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NewPages Lit Mag Reviews

Posted October 16, 2012

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  • Issue Number Volume 26
  • Published Date Summer 2012
  • Publication Cycle Triannual
6X6 is an eccentric little number, a mini-compilation of avant-garde poetry. When you pick up the most recent issue of 6X6, titled “Enough About Pigs,” you know you’re in for a party. The journal is slim and funky, its bubble-gum pink cover accented with red letters and held together by a nifty red rubber-band for the binding. This poetry magazine, published by Ugly Duckling Presse, is a chapbook like no other, displaying the innovative work of six poets.
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  • Issue Number Volume 43 Number 169
  • Published Date Spring 2012
  • Publication Cycle Quarterly
Although The Antigonish Review is partially supported by the Canada Council for the Arts and the Nova Scotia Department of Communities, Culture & Heritage, the publication does not overreach into a philosophical or political interpretation of the American experiment. Some might imagine that public funding could encourage specific response at the expense of story, but these stories, essays, and poems are not exclusively about Canada and Canadians. The issue is rich with diverse elements—such as references to Tunisia, teenage nihilism, mortuary science, and Egypt. The writing is disciplined, and because of this convention, I can carry the magazine everywhere; it is a talisman against lost time. And that’s the best symptom of clean prose—the ability it affords the reader to weave in and out of the narrative without feeling lost.
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  • Issue Number Issue 29
  • Published Date Summer 2012
  • Publication Cycle Triannual online
Arsenic Lobster is a great concoction, a boiling pot of poetry that fizzles and pops. The poetry pokes, it prods. Cristofre Kayser’s poem asks “Was there ever a knife that did not cut?” And Jeanne Stauffer-Merle’s poem tells us that “The mouth of wind is jagged and hanging and / cold and cold . . .”
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  • Issue Number Number 2
  • Published Date Spring/Summer 2012
  • Publication Cycle Biannual
What a find Big Fiction is! The magazine publishes only three to five “shorts” or novellas of 7,000 words or more, bound in a beautiful hand-designed letterpress volume of just the right size: perfect for a weekend away, an afternoon of rich leisure, an evening curled up by the fire. This issue is a delight to hold, to view, to read carefully. The editors’ intention of visual and tactile beauty aligned with literary delectability is fully realized. The green, tastefully mismatched typography of the title takes up a small top left corner of the white cover, which is filled with a red etched fiddlehead fern. “No. 2” takes up minimal space in the bottom right corner, and in the title corner the image of a young fiddler playing unobstrusively.
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  • Issue Number Issue 1
  • Published Date Summer 2012
  • Publication Cycle Annual
Clockhouse Review’s best quality is that you don’t know what to expect. You’ll read a traditionally formed story about family dynamics, and then you’ll read a fake academic paper about medieval witches. Weird, but refreshing. Although CR boasts the usual suspects (poetry, fiction, and creative nonfiction), it also features some unusual suspects such as graphic narrative and drama. Although it’s awesome to see these forms in literary magazines (more, please), I don’t think I’m the best judge of their quality. Truthfully, I find graphic narratives bizarre; although I can say that the one in this issue (“Stomach Hole” by Mike Mosher) is truly fascinating in its bizarreness.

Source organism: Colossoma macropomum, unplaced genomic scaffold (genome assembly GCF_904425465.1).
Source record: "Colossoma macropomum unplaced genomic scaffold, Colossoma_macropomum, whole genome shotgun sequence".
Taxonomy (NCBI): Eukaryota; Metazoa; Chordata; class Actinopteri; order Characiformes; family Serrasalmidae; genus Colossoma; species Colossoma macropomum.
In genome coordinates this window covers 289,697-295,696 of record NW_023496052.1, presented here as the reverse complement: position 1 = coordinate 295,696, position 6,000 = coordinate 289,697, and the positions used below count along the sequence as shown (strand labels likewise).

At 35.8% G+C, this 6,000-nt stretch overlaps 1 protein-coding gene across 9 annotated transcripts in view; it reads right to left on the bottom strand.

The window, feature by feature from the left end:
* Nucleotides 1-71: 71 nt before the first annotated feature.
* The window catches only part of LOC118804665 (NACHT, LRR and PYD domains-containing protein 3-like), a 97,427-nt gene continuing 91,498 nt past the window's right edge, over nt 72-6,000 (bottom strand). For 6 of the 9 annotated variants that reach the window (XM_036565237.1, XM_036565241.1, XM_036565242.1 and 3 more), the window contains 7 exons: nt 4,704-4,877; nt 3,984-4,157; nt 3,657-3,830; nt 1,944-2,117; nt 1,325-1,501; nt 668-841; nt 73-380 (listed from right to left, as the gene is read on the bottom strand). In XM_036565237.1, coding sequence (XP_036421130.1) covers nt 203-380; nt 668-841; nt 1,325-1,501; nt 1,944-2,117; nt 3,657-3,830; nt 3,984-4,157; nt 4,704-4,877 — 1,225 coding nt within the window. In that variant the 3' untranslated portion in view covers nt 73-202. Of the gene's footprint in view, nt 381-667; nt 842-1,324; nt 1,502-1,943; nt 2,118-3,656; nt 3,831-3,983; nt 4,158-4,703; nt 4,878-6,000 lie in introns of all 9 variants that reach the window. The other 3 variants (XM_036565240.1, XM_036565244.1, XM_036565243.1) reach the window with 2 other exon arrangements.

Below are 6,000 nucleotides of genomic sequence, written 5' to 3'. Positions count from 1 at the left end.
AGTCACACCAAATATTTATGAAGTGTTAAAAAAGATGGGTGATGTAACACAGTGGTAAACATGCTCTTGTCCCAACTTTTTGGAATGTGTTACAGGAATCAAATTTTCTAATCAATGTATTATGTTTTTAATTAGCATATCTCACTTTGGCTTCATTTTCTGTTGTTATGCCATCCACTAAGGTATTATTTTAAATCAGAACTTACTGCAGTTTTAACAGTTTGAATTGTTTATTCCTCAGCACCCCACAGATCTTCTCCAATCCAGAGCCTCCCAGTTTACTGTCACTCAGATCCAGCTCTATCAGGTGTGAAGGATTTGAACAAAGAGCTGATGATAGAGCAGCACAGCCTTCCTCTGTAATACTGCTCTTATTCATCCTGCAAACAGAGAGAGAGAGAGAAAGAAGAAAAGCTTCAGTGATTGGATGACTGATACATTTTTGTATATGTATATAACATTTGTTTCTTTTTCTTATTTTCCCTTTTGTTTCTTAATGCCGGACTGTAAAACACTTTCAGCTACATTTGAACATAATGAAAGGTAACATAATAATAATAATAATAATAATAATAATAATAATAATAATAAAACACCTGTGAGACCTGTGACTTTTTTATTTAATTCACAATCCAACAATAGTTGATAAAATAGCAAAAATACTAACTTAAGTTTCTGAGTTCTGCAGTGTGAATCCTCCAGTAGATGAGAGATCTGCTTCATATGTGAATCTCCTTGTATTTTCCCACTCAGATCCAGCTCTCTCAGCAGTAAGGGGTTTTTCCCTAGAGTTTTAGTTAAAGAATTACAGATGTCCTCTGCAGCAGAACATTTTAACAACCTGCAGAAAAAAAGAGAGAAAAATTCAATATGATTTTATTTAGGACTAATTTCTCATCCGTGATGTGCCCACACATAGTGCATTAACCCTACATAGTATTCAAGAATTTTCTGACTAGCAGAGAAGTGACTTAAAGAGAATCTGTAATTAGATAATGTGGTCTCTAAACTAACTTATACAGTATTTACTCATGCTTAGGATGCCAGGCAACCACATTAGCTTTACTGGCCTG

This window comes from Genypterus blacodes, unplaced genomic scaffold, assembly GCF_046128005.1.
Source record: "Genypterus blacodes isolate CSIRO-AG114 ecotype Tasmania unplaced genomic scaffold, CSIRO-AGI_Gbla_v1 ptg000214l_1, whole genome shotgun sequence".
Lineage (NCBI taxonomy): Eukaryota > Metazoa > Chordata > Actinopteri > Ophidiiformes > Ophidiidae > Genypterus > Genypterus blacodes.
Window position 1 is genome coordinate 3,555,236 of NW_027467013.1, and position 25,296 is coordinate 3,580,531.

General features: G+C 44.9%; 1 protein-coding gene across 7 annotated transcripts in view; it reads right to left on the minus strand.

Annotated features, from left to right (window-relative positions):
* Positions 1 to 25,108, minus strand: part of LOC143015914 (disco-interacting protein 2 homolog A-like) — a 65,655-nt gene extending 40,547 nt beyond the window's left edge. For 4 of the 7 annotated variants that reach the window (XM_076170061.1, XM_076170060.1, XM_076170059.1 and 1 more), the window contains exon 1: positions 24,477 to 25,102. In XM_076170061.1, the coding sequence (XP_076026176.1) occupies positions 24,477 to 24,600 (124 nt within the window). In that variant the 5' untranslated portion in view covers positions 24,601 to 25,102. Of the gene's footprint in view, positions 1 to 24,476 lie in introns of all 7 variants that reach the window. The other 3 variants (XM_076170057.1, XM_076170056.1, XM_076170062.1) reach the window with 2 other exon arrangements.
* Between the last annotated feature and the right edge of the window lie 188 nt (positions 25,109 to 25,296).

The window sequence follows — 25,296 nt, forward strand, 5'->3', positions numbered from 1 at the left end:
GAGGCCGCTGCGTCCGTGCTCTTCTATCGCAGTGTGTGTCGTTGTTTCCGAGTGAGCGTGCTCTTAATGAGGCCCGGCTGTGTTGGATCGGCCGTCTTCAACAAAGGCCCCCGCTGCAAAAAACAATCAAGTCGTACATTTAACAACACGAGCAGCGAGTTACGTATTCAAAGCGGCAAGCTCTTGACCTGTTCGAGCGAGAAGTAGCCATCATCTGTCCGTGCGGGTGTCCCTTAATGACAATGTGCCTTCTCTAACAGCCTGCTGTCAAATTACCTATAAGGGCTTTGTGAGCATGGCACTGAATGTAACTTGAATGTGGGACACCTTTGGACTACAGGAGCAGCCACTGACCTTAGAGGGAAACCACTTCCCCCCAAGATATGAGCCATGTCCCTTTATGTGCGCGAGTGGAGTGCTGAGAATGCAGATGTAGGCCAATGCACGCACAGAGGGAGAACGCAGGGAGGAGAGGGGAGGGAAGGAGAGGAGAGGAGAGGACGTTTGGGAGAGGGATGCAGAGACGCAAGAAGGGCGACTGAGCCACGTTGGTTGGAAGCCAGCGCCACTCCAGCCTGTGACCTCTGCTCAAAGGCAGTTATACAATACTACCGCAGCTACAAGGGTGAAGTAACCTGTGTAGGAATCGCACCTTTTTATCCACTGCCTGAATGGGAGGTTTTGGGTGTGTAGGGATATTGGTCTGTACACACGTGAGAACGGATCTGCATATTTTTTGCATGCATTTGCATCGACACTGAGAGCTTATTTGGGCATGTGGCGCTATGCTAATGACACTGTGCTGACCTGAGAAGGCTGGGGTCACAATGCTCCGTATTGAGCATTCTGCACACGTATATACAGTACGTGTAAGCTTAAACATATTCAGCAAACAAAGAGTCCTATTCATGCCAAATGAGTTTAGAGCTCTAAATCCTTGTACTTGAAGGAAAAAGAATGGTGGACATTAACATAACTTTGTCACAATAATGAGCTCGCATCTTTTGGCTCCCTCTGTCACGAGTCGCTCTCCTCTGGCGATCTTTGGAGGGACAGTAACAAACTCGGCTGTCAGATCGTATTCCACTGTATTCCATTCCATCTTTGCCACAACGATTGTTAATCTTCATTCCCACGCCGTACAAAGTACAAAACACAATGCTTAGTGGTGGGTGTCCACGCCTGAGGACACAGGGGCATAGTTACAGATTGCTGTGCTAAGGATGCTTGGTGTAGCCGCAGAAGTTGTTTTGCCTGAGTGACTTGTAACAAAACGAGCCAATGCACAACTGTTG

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  • Issue Number Number 81
  • Published Date Spring 2012
  • Publication Cycle Biannual
This issue of Crazyhorse is full of interesting, off-beat writing, as befits a magazine with the journal’s oversized design.
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  • Issue Number Issue 11
  • Published Date Spring 2012
  • Publication Cycle Annual
Dogwood has returned to print after a year’s hiatus with Sonya Huber as the new editor. Huber aims to take this university magazine in a new direction with an online presence and the inclusion of creative nonfiction alongside their usual offerings of fiction and poetry. Readers won’t be disappointed with this restart. This issue features solid writing and the winners of the 2012 Dogwood Awards, with special guest judges Katherine Riegel and Ira Sukrungruang.
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  • Issue Number Issue 5
  • Published Date 2011
  • Publication Cycle Annual
Enizagam is a breath of fresh air in the literary world. It proves that you don’t have to hold a master’s degree in order to enjoy, edit, and critique good literature. The young students at Oakland School for the Arts edit this literary magazine written by adults and for adult readership every year. Though it is a highly esteemed magazine, I had never gotten the pleasure of reading it until this issue, and it sure didn’t disappoint.
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  • Issue Number Issue 45
  • Published Date Fall 2012
  • Publication Cycle Monthly online
failbetter.com is an online magazine inspired by the quote from Samuel Beckett: “Ever tried. Ever failed. No matter. Try again. Fail again. Fail better.” After a short break, they are now publishing again. This issue of failbetter.com offers two stories and two poems.
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  • Issue Number Issue 11
  • Published Date Spring 2012
  • Publication Cycle Biannual online
Fiction Fix offers a large issue (so please forgive my not-so-mini review) filled with many different types of fiction. Some are more traditional stories, while others offer their messages by incorporating images and drawings.
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  • Issue Number Number 252
  • Published Date Summer 2012
  • Publication Cycle Quarterly
There are enough apt images in this magazine to build a new world whole. In three of its quarterly issues, The Fiddlehead publishes short fiction: not here. Here you’ll find reviews of Canadian literature, as is usual in the journal, but then in addition, purely poetry—enough to populate your mind with figures and tropes and patterns of sound until winter comes to call. The Fiddlehead (a reference to a fern unfolding) is, according to its website, “a veritable institution of literary culture in Canada.” Published in New Brunswick for over 65 years, it is “a regional magazine with a national and international reputation.” Especially if contemporary poetry interests you, it’s easy, in this issue, to see why.